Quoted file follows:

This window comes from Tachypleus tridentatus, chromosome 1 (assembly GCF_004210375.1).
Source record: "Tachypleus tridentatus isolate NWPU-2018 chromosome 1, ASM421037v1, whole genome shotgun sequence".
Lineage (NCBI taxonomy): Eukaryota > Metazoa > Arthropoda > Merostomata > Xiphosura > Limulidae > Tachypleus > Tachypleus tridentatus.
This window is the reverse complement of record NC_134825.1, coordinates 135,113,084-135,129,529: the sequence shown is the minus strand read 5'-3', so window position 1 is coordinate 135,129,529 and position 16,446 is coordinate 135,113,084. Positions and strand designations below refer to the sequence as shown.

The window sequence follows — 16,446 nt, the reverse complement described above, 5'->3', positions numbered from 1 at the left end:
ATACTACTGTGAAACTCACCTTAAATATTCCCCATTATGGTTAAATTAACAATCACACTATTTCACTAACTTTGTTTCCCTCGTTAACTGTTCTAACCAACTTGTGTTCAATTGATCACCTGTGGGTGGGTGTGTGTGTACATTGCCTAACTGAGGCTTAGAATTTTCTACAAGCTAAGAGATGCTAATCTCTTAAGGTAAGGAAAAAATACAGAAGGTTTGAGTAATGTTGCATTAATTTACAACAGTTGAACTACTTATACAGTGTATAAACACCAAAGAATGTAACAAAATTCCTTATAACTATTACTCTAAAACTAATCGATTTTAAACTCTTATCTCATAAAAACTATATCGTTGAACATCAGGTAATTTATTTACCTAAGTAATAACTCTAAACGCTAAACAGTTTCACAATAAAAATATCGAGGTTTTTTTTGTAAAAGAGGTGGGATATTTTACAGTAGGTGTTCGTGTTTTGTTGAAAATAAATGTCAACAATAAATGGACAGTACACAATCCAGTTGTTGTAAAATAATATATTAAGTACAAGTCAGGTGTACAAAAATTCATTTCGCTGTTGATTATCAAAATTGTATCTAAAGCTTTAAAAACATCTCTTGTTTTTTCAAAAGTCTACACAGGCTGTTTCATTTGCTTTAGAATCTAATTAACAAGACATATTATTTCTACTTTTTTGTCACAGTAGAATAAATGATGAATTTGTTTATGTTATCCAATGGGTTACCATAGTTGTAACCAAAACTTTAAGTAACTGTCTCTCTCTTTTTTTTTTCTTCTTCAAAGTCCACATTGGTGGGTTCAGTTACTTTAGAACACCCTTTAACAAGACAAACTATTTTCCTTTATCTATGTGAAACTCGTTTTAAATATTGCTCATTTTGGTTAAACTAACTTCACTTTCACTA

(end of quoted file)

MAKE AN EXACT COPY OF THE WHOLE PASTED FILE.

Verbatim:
This window comes from Tachypleus tridentatus, chromosome 1 (assembly GCF_004210375.1).
Source record: "Tachypleus tridentatus isolate NWPU-2018 chromosome 1, ASM421037v1, whole genome shotgun sequence".
Lineage (NCBI taxonomy): Eukaryota > Metazoa > Arthropoda > Merostomata > Xiphosura > Limulidae > Tachypleus > Tachypleus tridentatus.
This window is the reverse complement of record NC_134825.1, coordinates 135,113,084-135,129,529: the sequence shown is the minus strand read 5'-3', so window position 1 is coordinate 135,129,529 and position 16,446 is coordinate 135,113,084. Positions and strand designations below refer to the sequence as shown.

The window sequence follows — 16,446 nt, the reverse complement described above, 5'->3', positions numbered from 1 at the left end:
ATACTACTGTGAAACTCACCTTAAATATTCCCCATTATGGTTAAATTAACAATCACACTATTTCACTAACTTTGTTTCCCTCGTTAACTGTTCTAACCAACTTGTGTTCAATTGATCACCTGTGGGTGGGTGTGTGTGTACATTGCCTAACTGAGGCTTAGAATTTTCTACAAGCTAAGAGATGCTAATCTCTTAAGGTAAGGAAAAAATACAGAAGGTTTGAGTAATGTTGCATTAATTTACAACAGTTGAACTACTTATACAGTGTATAAACACCAAAGAATGTAACAAAATTCCTTATAACTATTACTCTAAAACTAATCGATTTTAAACTCTTATCTCATAAAAACTATATCGTTGAACATCAGGTAATTTATTTACCTAAGTAATAACTCTAAACGCTAAACAGTTTCACAATAAAAATATCGAGGTTTTTTTTGTAAAAGAGGTGGGATATTTTACAGTAGGTGTTCGTGTTTTGTTGAAAATAAATGTCAACAATAAATGGACAGTACACAATCCAGTTGTTGTAAAATAATATATTAAGTACAAGTCAGGTGTACAAAAATTCATTTCGCTGTTGATTATCAAAATTGTATCTAAAGCTTTAAAAACATCTCTTGTTTTTTCAAAAGTCTACACAGGCTGTTTCATTTGCTTTAGAATCTAATTAACAAGACATATTATTTCTACTTTTTTGTCACAGTAGAATAAATGATGAATTTGTTTATGTTATCCAATGGGTTACCATAGTTGTAACCAAAACTTTAAGTAACTGTCTCTCTCTTTTTTTTTTCTTCTTCAAAGTCCACATTGGTGGGTTCAGTTACTTTAGAACACCCTTTAACAAGACAAACTATTTTCCTTTATCTATGTGAAACTCGTTTTAAATATTGCTCATTTTGGTTAAACTAACTTCACTTTCACTA